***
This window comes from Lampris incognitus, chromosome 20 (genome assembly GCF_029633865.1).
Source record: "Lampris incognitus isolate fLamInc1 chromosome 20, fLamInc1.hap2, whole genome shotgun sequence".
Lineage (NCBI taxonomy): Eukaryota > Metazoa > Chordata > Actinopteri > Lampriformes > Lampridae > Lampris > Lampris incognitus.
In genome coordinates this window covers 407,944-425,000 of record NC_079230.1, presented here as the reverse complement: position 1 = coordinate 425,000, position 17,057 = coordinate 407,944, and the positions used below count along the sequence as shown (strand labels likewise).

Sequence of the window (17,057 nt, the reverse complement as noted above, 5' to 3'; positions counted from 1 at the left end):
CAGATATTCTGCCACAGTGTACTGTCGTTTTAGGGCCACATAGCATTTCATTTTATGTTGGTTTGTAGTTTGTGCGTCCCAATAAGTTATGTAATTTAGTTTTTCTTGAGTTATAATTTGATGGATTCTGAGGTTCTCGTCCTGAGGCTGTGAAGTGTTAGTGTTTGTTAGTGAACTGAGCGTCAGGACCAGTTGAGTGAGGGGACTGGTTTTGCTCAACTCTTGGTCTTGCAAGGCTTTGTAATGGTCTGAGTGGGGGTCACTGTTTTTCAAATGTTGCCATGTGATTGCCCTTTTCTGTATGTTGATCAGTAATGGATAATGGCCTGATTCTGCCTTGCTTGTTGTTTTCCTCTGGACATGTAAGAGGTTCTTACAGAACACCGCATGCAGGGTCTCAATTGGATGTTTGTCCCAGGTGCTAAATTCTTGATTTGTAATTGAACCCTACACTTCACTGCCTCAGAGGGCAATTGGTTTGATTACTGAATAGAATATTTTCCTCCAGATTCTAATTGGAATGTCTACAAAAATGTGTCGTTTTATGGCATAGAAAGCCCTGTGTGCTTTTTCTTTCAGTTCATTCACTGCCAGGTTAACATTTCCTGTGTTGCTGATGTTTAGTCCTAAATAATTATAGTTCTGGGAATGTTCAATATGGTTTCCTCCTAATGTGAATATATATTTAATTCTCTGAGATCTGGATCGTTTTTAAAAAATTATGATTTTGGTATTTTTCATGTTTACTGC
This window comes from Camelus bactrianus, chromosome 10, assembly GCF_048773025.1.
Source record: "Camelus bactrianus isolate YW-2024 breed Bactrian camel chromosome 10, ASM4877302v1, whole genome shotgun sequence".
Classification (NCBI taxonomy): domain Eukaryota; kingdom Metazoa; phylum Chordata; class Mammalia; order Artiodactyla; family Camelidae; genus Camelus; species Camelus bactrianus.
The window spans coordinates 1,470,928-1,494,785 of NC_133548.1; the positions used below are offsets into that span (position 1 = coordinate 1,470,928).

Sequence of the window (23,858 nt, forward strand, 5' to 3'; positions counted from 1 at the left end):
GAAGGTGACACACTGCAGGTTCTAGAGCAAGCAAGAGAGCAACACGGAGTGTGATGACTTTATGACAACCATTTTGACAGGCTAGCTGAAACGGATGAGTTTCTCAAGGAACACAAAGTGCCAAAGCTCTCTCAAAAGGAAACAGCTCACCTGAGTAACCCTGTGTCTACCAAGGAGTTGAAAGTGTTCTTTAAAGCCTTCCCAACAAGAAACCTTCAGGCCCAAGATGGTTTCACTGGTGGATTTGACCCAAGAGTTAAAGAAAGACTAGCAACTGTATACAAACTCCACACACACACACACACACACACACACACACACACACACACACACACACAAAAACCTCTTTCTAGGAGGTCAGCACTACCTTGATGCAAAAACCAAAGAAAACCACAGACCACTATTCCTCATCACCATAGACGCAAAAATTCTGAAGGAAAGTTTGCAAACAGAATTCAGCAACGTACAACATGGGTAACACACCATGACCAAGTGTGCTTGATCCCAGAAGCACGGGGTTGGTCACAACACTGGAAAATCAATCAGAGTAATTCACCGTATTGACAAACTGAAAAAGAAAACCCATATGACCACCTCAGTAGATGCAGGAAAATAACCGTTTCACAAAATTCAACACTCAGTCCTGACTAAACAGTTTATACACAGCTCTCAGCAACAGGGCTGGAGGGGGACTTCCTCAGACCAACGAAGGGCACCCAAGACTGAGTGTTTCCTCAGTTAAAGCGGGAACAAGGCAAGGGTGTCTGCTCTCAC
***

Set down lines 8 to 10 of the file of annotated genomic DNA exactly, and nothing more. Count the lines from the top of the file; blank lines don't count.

Source record: "Camelus bactrianus isolate YW-2024 breed Bactrian camel chromosome 10, ASM4877302v1, whole genome shotgun sequence".
Classification (NCBI taxonomy): domain Eukaryota; kingdom Metazoa; phylum Chordata; class Mammalia; order Artiodactyla; family Camelidae; genus Camelus; species Camelus bactrianus.
The window spans coordinates 1,470,928-1,494,785 of NC_133548.1; the positions used below are offsets into that span (position 1 = coordinate 1,470,928).